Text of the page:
Let’s talk about collateral damage and the innocent casualties of war.
I’m not talking about Afghanistan, Iraq or Syria. I’m talking about the ‘WannaCry/WannaCrypt0r’ malware attack that attacked more than 150 countries and multiple utilities, government and healthcare institutions this past weekend.
And, no, I am not trying to be cheeky or insensitive. This is the real deal.
By now there’s been plenty written in the news and in technical journals about the effects and outcomes. It isn’t just simple data loss. It goes beyond numbers in a bank account. Real people have been hurt. Patients have had to cancel appointments or have care delayed because doctors can’t access their medical records. It could even cost some patients their lives.
These sorts of issues will continue to unfold over the coming days and weeks. Make no mistake about it. This was the result of a munition that got into the wrong hands. It’s no different than if terrorists had stolen a bomb from an army site and detonated it in a data center.
Warfare between nations and states has moved into cyberspace. The weapons of choice are computer viruses, worms and trojans. Their purposes can be varied and include surveillance, stealing information, denial of services (such as ransomware), hijacking physical devices to make them do things that they were not designed to do; and even to cause the physical destruction of property.
The exploit that was used in this latest malware attack was just such a munition. It was a government grade exploit that had been kept secret up until several weeks ago, when it became exposed to the public.
Upon notification of the vulnerability, Microsoft released patches immediately to fix this problem, but people have been slow to react.
Enter the hackers and malware guys. They see a juicy new exploit and a window of opportunity. And now a weapons grade vulnerability becomes an easy way for lower level hackers, who otherwise would not have had the talent or wherewithal, to infect a ton of computers.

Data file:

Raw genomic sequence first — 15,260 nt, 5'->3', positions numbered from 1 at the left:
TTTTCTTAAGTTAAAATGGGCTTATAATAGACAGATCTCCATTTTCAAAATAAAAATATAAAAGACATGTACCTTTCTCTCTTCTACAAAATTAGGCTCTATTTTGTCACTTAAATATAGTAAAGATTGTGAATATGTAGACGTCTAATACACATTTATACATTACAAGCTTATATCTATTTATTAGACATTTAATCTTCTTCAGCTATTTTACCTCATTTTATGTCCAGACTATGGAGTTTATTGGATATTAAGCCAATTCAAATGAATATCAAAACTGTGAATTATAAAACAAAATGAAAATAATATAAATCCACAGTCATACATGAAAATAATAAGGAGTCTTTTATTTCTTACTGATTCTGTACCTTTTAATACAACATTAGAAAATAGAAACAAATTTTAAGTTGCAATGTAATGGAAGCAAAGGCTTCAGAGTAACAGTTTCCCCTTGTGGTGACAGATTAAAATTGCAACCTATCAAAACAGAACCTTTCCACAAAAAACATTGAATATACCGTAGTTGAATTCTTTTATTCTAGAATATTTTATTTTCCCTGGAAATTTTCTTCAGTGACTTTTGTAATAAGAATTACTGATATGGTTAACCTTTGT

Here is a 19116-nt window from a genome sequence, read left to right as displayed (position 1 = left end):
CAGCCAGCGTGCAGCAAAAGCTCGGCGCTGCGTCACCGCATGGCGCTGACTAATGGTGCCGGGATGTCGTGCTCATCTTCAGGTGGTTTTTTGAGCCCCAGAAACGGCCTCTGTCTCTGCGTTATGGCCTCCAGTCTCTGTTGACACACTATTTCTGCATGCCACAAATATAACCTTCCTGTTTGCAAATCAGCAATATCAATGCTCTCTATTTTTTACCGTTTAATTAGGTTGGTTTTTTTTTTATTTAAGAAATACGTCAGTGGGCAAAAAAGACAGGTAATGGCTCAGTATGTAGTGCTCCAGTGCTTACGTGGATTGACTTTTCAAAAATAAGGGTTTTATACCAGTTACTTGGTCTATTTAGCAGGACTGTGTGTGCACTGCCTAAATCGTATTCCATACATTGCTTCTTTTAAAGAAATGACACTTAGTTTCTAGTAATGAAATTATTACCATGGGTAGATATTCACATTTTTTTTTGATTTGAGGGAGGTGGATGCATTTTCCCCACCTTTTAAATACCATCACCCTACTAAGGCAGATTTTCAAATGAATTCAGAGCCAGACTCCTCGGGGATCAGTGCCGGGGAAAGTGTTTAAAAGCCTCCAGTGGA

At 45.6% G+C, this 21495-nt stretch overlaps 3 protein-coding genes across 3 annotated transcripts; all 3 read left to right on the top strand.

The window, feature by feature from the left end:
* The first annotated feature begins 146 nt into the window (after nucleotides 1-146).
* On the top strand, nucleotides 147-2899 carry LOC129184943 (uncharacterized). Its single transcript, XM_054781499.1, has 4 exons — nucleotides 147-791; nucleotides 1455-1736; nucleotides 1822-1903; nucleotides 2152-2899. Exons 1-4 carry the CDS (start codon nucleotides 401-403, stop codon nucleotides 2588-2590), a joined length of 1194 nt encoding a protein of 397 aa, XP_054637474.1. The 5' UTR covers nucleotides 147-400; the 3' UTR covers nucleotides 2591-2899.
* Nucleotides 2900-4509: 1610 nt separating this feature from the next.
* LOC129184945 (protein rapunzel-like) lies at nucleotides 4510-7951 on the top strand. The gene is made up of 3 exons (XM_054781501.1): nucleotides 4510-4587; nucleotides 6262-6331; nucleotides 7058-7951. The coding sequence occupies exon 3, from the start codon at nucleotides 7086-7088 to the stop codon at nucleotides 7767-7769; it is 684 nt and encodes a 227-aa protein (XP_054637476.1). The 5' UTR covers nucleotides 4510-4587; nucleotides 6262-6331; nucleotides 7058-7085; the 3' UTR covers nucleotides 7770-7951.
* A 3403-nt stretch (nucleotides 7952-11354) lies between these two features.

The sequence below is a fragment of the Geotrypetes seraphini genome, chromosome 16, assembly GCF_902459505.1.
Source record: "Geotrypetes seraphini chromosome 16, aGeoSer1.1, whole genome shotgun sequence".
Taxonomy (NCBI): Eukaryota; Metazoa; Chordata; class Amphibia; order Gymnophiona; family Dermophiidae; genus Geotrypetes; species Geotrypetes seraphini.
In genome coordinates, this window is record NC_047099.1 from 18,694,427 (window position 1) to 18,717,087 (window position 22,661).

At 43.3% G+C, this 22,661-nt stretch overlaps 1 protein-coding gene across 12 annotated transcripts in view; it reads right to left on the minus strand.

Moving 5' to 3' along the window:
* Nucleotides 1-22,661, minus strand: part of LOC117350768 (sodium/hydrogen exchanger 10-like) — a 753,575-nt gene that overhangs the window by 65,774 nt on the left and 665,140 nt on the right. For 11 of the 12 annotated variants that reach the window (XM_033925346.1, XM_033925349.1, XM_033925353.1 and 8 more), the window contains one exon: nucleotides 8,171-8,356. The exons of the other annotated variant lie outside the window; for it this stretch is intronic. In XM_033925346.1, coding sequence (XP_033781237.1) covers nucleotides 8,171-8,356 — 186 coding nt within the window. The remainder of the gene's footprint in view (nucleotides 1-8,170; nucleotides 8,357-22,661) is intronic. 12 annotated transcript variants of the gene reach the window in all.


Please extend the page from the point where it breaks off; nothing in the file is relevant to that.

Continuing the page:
Welcome to our new reality.
3 Ways We Can Protect Ourselves Against Ransomware
So how do we protect ourselves?
First, realize that if you’re still running old and unsupported operating systems, such as Windows 2000 and Windows XP, you’re literally hanging out a welcome mat to every bad guy out there. Please upgrade, and do it now. Even if those older systems are not on your security border, they still pose big risks.
Second, patch your systems regularly. I know it sounds simple, but the fact is that people and organizations don’t do it, and that’s exactly how this virus spread. If everybody had patched when Microsoft released the update, this virus would have been stopped.
Third, we can’t depend on antivirus, host/network based intrusion detection, firewalls or any other reactive technology to totally protect us. There still has to be a data protection component with a fast RTO that can let us quickly roll our applications back to running mode when these bad guys manage to slip through.
And, finally, we need to separate and sandbox our data so that if/when we do get attacked, the vector doesn’t have a shot at all of our data, or all at once. Data classification and separation on the inside is a must. Our old idea of a strong shell and no form inside doesn’t play anymore.
War has officially moved into cyberspace.
Learn more by joining our webinar, “How To Protect Against Ransomware,” at 11 a.m. EDT on Thursday, May 18.